Stick Figure: A Diary of My Former Self by Lori Gottlieb - Based on diaries written in 1978, when she was eleven years old, the author offers a chronicle of her battle with anorexia and the pressures from family, peers, and society that led her to starve herself. From Amazon UK
Purge: Rehab Diaries: Life in an Easting Disorders Treatment Centre by Nicole Johns - With a Girl Interrupted feel, this memoir is beautifully crafted and will appeal to many readers who enjoy the 'misery-memoir' genre. In this engaging, raw memoir, Nicole Johns documents her battle with an eating disorder. Focusing primarily on her three months in a treatment facility, Johns translates her experience directly to the page. Her prose is lucid, and she seamlessly switches tenses and moves through time as she unearths several important themes: body image and sexuality, sexual abuse and relationships, and the struggle to piece together one's path in life.While other books dealing with this theme may sugar coat the harsh realities of living with an eating disorder, "Purge" does not hold back. Johns' presents an honest, detailed account of her experience with treatment, avoiding the happily-ever-after while still offering hope to the millions struggling with these devastating disorders. "Purge" sends a message to those who are fighting an uphill battle with an eating disorder: though the road may be rough, ultimately there is hope. From Amazon UK
Hungry: Lessons Learned on the Journey from Fat to Thin by Allen Zadoff - This work provides weight loss advice and inspiration from the delicious, calorific yet uncomfortably large life experiences of a formerly fat man. With an appetite both for life and for binge eating, hungry man Allen Zadoff spent years reasoning that a big, healthy man should have a big, healthy appetite and that his rapidly increasing girth was no more than a regular guy thing. He even took pride in his eating prowess, polishing off boxes of chocolates with aplomb and devouring enough dim sum to feed a wedding party. After all, he rationalized, real men don't have eating disorders - they have healthy appetites. By the age of 28, Zadoff's waistline had swelled to size 54, his shirts to 4XL. What had started as a little weight problem had become a serious issue on the way to destroying his life. He began to suspect that thinness would forever elude him, even as he searched desperately for a way to lose the weight that stood stubbornly in the way of his happiness. Then food stopped working for him - instead of bringing momentary peace, it was increasingly carrying him to new depths of despair. It was then Zadoff realized that no amount of willpower and no known diet could break his addiction to food. He needed to find a new way of living, a set of tools for staying 'on the wagon' that would carry him into thin and beyond. He began to focus less on what he ate, and began instead to focus on the physical and emotional underpinnings of what he came to understand as a disease. The pounds melted away and so began the adventure of a lifetime. As laugh-out-loud funny as it is inspirational, Hungry follows Zadoff's incredible journey - what he thought he knew about life, weight and happiness on his way up the scale, and more importantly, everything he learned now that he's found his way back down. Blending his personal story with surprising but practical strategies for weight loss success, Zadoff has created a unique book that will delight and inform men and women alike. From Amazon US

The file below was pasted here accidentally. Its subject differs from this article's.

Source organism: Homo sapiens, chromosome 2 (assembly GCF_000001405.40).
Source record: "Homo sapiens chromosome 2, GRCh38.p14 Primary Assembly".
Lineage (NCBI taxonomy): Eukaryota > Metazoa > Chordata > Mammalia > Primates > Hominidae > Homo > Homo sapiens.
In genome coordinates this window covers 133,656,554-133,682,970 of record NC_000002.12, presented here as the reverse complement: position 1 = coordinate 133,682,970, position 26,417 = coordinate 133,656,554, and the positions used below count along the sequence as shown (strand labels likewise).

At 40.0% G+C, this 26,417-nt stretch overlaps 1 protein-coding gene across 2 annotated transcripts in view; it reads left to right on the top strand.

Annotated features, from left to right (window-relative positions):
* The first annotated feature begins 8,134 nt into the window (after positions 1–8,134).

If you know of any others, please recommend them and I'll add them to the list.